With speech on jobs, Obama is betting big
Critics say he may be raising hopes too high
WASHINGTON - Barack Obama has been here before - politically endangered, doubts mounting about his leadership, and a growing sense that, for all his promise, he has lost his way.
As he has done before, whether to salvage a candidacy or revive a policy, Obama will resort to a device that has been successful in the past: the big speech.
With most of the country saying he has mismanaged the economy, Obama will use an address to a joint session of Congress tonight to outline his plan to create jobs and head off a second recession. It will be the fifth time he has spoken to a joint session, the howitzer of the presidential communications arsenal.
But the risks are as high as the potential for any reward.
Obama faces particular challenges on this outing, ones magnified by the summer’s debt-ceiling debate, when he spoke frequently to the public but with little effect on the outcome.
Americans have been hearing a lot from him. For months, he has discussed some of the same jobs proposals he will detail in the speech, mentioning them as recently as this week in Detroit.
With the unemployment rate above 9 percent, voters are weary of words. Another high-profile speech is likely to underscore how little has changed since Obama said in his first joint-session address, a month after taking office, “Now is the time to jump-start job creation.’’
Beyond the specific policy prescriptions, Obama’s speech will also serve as an opening statement of his reelection bid, the success of which may depend on his ability to persuade a divided Congress to act on his proposals or saddle it with the blame if it refuses to go along.
“He better be prepared to say something that people haven’t heard before, or it’s going to be counterproductive,’’ said Stephen Hess, a senior fellow at the Brookings Institution. “In many ways, he’s run out of options, at least the options that you’d want to advertise before a full-blooded joint session of Congress.’’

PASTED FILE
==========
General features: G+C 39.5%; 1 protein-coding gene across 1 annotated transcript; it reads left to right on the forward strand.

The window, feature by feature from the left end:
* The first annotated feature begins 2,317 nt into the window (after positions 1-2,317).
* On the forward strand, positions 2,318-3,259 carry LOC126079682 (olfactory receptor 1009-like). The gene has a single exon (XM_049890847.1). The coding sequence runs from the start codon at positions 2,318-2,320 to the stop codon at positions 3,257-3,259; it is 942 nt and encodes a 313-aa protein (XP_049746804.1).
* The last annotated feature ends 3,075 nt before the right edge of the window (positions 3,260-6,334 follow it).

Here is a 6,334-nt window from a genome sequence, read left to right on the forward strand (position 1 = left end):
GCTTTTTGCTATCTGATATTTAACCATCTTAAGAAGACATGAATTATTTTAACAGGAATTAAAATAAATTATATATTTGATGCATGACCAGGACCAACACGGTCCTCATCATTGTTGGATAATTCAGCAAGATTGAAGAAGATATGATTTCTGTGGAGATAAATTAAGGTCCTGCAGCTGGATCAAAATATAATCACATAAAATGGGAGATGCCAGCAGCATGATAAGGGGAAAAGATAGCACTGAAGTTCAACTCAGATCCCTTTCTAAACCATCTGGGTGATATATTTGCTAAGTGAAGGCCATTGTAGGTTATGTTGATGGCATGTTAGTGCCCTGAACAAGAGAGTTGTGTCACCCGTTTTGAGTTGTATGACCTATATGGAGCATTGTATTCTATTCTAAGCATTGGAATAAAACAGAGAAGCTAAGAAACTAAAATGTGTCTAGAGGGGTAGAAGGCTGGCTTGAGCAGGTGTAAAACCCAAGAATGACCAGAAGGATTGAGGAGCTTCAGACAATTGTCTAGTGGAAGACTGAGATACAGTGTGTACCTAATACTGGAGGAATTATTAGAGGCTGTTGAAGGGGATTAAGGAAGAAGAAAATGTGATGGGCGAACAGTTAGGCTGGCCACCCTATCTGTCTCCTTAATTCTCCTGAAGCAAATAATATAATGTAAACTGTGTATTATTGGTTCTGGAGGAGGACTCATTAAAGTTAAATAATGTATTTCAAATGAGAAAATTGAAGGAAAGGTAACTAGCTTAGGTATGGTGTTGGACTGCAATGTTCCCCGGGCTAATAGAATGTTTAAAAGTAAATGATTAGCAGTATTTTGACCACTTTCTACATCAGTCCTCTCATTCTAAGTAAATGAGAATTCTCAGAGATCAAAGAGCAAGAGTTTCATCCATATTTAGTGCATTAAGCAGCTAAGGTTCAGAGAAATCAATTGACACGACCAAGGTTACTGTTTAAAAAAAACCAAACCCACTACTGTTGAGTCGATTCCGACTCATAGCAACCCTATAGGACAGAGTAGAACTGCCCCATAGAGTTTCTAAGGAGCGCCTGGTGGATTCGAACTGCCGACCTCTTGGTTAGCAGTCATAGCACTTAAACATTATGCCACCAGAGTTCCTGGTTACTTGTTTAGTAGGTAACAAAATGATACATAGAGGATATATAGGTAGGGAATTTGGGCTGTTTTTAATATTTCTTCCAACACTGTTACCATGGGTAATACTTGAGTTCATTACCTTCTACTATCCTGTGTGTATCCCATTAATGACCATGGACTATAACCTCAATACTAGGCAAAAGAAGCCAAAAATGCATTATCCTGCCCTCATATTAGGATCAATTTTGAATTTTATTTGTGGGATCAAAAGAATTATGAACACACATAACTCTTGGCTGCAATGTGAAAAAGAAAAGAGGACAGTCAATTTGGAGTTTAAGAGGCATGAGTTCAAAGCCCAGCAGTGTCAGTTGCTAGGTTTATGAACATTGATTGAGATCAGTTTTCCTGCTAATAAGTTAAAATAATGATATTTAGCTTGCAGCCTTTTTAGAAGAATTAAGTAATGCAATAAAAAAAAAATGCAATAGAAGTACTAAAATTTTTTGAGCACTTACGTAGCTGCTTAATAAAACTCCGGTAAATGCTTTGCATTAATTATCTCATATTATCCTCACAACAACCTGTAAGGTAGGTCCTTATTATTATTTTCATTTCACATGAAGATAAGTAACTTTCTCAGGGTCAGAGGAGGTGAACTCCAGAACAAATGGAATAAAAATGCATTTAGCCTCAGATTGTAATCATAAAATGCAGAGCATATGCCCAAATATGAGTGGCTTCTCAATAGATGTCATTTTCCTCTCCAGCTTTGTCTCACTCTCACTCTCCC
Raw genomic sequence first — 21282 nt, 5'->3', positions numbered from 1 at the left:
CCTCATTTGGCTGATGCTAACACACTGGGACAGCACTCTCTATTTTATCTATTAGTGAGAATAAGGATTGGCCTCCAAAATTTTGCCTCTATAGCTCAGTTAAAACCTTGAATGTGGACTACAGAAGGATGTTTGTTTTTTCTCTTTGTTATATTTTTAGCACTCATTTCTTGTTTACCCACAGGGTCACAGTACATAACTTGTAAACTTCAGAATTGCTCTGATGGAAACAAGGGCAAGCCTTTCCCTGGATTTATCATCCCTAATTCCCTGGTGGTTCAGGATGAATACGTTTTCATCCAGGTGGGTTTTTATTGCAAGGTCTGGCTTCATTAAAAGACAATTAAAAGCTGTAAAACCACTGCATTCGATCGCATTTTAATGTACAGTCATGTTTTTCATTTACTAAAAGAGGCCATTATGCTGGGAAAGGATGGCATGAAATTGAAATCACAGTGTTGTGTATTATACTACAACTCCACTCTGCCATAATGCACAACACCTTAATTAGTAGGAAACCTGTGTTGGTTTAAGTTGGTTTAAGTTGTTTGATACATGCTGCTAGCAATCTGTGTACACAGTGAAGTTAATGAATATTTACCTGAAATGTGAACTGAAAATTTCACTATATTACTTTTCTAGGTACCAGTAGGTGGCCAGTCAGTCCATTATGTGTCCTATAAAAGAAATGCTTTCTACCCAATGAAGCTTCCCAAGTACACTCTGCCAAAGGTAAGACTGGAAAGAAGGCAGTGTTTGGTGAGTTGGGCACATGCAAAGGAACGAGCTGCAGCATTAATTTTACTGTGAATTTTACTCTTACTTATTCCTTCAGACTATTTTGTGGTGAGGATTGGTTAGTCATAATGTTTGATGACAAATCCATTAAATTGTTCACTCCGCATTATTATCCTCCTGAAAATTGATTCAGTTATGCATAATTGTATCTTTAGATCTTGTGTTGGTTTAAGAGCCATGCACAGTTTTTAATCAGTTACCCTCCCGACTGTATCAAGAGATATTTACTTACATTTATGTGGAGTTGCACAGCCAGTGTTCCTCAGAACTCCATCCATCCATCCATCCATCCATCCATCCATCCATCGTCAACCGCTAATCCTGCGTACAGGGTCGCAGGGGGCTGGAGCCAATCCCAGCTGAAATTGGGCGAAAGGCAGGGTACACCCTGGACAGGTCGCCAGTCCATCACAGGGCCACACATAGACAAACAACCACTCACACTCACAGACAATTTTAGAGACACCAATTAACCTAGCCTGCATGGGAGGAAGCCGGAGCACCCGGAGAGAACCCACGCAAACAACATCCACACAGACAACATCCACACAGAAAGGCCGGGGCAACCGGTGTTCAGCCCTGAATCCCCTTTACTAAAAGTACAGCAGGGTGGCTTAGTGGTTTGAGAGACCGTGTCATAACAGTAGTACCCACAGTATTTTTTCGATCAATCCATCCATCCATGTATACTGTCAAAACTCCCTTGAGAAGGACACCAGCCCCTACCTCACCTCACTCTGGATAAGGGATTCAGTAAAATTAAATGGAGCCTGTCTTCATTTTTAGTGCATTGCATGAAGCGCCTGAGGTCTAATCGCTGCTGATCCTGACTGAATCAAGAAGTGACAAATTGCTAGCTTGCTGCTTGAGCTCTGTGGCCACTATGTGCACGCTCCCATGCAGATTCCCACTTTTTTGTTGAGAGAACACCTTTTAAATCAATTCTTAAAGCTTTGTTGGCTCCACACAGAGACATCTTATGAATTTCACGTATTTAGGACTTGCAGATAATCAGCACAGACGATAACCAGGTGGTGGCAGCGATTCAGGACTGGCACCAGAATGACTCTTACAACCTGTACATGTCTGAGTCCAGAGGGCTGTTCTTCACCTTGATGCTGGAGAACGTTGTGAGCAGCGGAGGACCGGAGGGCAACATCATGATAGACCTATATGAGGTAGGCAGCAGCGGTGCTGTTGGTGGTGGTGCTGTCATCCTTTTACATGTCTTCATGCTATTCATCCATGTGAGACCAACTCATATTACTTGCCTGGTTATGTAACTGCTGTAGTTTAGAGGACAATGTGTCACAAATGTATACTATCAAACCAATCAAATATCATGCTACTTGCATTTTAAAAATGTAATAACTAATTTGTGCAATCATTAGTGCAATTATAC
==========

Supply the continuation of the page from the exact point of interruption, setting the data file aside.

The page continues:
Even some of his critics grant that Obama is a gifted orator and that he has used the big speech effectively to get himself out of political trouble before.
During a neck-and-neck primary campaign in 2008, Obama spoke to the nation about the legacy of race in America, largely clearing the issue from the contest and reinvigorating his campaign. After the summer of 2009, when angry anti-health-care town hall meetings emerged as a fixture on the political landscape, he urged a joint session of Congress to reform health care, putting the initiative back on track.
His December 2009 address at the US Military Academy at West Point, where he outlined both an escalation of the unpopular Afghanistan war and an exit strategy, clarified his policy after a monthslong internal debate that his critics called dithering. Polls recorded a rise in support for the war, albeit a temporary one.
Tonight, Obama will again address an electorate with doubts about his presidency.
A Washington Post-ABC News poll published this week found that 60 percent of those surveyed disapprove of the way Obama has managed the economy and that 43 percent approve of the job he is doing overall. That is the lowest rating of his presidency.
Obama will be trying to change the perception that he is a weak and rudderless leader. The sharply partisan debate over how to raise the debt ceiling deepened that impression among some people. When it ended, many Democrats believed Obama had acquiesced to Republican budget-cutting demands.
Obama and his advisers, though, are betting that voters, especially young ones, will support a reelection strategy that presents him as a post-partisan president, more interested in problem-solving than ideology.
But Republicans say Obama is raising expectations too high.
“The pressure on the president to really come with something in that speech is much greater than it should have been,’’ said Senator Roy Blunt, Republican of Missouri.
Jay Carney, Obama’s press secretary, said he will “do it in front of Congress because he is calling on Congress to act.’’
“Do you really think . . . that Americans think we’re raising expectations too high because we think the American economy is the most important subject to talk about right now? I don’t think so,’’ Carney said.
“We believe it’s imperative for Congress to act. We believe the American people are demanding that Congress act and pay for its actions.’’